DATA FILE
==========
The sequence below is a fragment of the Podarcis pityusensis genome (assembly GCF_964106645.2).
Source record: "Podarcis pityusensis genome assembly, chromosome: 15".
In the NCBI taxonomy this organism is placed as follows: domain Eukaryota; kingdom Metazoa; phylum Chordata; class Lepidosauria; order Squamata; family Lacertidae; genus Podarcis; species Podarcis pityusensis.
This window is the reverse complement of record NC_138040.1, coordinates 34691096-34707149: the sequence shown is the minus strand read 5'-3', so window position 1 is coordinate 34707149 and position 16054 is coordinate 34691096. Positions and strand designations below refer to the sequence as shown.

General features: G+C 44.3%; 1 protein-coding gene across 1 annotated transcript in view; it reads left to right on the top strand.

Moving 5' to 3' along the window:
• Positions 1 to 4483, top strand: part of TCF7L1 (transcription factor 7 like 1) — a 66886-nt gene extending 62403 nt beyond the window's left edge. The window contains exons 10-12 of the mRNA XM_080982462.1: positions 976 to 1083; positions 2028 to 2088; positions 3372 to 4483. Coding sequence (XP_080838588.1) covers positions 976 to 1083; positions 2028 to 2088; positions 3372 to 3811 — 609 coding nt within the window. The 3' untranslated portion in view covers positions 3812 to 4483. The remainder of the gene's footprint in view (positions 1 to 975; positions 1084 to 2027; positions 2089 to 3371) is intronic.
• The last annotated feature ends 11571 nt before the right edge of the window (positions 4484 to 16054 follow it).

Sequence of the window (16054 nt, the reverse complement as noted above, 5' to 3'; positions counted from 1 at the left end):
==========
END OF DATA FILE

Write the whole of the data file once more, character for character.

The sequence below is a fragment of the Podarcis pityusensis genome (assembly GCF_964106645.2).
Source record: "Podarcis pityusensis genome assembly, chromosome: 15".
In the NCBI taxonomy this organism is placed as follows: domain Eukaryota; kingdom Metazoa; phylum Chordata; class Lepidosauria; order Squamata; family Lacertidae; genus Podarcis; species Podarcis pityusensis.
This window is the reverse complement of record NC_138040.1, coordinates 34691096-34707149: the sequence shown is the minus strand read 5'-3', so window position 1 is coordinate 34707149 and position 16054 is coordinate 34691096. Positions and strand designations below refer to the sequence as shown.

General features: G+C 44.3%; 1 protein-coding gene across 1 annotated transcript in view; it reads left to right on the top strand.

Moving 5' to 3' along the window:
• Positions 1 to 4483, top strand: part of TCF7L1 (transcription factor 7 like 1) — a 66886-nt gene extending 62403 nt beyond the window's left edge. The window contains exons 10-12 of the mRNA XM_080982462.1: positions 976 to 1083; positions 2028 to 2088; positions 3372 to 4483. Coding sequence (XP_080838588.1) covers positions 976 to 1083; positions 2028 to 2088; positions 3372 to 3811 — 609 coding nt within the window. The 3' untranslated portion in view covers positions 3812 to 4483. The remainder of the gene's footprint in view (positions 1 to 975; positions 1084 to 2027; positions 2089 to 3371) is intronic.
• The last annotated feature ends 11571 nt before the right edge of the window (positions 4484 to 16054 follow it).

Sequence of the window (16054 nt, the reverse complement as noted above, 5' to 3'; positions counted from 1 at the left end):